Luers and Heller featured in article on women in climate sciences
Environmental scientist Amy Luers found the nonprofit setting more fitting than academia for her career goals. "I wanted to be at the intersection of science, policy and action," she said.
That would have been hard to do as an academic scientist, she said. "It's rare that a scientist at an academic research institution gets to really see the fruits of their labor put into practice in a significant way in their lifetime," said Luers, climate change director for the Skoll Global Threats Fund, a San Francisco-based non-profit.
There are also societal pressures. In 2008 Nicole Heller was an expectant mother with a job offer in hand from New York's Eugene Lang College. It was, in some respects, a dream offer: A tenure track position teaching environmental science.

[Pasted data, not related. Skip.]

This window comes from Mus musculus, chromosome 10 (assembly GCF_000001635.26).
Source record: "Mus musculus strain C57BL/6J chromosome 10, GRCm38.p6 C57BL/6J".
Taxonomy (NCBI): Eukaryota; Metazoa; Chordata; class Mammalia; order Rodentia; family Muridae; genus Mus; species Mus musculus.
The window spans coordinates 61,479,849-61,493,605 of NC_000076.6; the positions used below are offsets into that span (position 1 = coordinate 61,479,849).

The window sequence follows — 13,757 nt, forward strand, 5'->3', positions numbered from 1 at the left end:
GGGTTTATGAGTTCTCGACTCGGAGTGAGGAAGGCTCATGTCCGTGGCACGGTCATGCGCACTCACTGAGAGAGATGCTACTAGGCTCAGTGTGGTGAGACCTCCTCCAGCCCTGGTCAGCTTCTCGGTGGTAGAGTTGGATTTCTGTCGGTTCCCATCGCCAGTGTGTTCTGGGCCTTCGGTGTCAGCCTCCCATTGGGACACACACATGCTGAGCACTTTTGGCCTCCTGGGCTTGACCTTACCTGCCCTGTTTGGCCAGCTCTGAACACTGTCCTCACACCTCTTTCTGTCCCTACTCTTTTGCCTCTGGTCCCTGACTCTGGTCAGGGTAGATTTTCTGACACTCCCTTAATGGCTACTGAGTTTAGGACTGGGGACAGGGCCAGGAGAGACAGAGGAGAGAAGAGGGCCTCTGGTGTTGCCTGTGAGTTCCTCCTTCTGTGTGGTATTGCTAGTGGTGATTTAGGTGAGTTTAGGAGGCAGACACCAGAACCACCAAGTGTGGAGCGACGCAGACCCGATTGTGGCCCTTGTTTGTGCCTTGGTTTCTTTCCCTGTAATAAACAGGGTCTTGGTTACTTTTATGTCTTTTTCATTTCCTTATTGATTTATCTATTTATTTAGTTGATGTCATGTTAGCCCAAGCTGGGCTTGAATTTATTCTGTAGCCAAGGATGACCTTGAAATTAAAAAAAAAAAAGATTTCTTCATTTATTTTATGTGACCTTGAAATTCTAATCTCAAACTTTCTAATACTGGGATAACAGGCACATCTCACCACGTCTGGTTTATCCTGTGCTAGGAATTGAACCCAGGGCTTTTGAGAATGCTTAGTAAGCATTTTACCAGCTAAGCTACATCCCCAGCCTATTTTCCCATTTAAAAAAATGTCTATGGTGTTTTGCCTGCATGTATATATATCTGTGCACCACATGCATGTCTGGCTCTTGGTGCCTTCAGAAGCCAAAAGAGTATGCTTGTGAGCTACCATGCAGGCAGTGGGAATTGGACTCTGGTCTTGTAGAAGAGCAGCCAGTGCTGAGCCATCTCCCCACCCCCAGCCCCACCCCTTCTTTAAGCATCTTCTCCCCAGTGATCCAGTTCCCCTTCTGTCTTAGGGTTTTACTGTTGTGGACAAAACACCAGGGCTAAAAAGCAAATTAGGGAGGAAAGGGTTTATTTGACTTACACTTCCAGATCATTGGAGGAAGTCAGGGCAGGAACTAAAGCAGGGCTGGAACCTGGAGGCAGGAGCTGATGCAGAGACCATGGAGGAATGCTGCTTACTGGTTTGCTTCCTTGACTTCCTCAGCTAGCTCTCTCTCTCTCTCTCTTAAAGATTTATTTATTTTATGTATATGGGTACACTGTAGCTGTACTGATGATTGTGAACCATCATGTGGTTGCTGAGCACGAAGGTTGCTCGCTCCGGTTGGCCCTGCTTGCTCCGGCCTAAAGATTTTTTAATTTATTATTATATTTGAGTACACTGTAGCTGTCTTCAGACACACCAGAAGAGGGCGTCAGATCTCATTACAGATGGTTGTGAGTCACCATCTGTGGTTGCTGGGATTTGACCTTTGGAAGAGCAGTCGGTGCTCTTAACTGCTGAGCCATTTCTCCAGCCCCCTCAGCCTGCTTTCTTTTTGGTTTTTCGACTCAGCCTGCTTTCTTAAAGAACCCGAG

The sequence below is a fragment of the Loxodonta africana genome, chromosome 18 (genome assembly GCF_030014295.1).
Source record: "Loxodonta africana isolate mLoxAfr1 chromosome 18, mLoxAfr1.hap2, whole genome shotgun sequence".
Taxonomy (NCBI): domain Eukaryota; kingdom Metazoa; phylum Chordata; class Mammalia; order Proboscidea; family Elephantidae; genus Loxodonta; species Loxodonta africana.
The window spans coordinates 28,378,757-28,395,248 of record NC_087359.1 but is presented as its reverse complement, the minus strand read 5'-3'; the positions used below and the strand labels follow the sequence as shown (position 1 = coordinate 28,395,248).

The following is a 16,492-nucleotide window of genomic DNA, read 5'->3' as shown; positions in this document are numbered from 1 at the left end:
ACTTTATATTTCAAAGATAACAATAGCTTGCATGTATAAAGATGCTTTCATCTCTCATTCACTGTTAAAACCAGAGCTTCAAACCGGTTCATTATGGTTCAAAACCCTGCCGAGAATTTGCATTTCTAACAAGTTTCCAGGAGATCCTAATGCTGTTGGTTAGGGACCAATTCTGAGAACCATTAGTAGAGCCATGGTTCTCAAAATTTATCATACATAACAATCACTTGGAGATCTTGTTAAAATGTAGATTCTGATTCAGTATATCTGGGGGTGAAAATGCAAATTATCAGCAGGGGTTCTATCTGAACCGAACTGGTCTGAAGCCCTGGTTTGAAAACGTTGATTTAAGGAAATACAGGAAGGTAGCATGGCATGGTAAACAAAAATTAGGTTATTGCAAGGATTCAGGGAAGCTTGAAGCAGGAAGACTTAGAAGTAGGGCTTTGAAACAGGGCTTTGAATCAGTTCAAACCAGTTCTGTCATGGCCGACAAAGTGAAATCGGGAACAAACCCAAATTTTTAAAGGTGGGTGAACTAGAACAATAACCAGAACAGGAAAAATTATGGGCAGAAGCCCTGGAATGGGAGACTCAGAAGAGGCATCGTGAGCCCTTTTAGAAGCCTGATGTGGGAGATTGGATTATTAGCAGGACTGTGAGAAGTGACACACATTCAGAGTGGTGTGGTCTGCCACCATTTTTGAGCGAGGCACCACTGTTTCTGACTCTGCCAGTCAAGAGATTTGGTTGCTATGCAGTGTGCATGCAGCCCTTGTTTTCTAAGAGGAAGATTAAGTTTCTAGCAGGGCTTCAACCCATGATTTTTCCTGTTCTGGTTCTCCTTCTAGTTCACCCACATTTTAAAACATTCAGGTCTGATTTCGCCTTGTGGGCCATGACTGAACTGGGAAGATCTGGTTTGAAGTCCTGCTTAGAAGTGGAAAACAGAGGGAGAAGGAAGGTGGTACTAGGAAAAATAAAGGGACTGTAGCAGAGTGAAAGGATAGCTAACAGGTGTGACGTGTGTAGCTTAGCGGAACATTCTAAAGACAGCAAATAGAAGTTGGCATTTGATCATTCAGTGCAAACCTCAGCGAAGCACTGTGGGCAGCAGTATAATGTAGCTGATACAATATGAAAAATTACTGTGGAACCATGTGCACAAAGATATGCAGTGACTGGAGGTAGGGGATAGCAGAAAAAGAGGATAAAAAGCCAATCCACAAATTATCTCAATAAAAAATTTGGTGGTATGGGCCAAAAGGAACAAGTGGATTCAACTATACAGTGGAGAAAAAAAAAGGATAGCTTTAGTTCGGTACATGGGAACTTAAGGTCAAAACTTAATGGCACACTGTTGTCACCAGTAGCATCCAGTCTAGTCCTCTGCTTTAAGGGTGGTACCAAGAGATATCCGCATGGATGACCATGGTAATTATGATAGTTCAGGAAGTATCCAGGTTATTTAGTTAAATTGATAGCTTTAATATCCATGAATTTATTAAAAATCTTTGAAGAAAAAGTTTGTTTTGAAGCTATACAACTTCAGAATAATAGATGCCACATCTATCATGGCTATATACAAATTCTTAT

But Heller, who studies how ecosystems respond to climate change, turned it down. Maternity leave was an issue. Her husband was in graduate school, and her family was in California. And she was eager to make a big impact with her work in terms of advancing human understanding of environmental problems.
Instead, she accepted a new position as a California-based scientist with Climate Central, a startup non-profit focused on communicating the science and effects of climate change to policymakers and the public.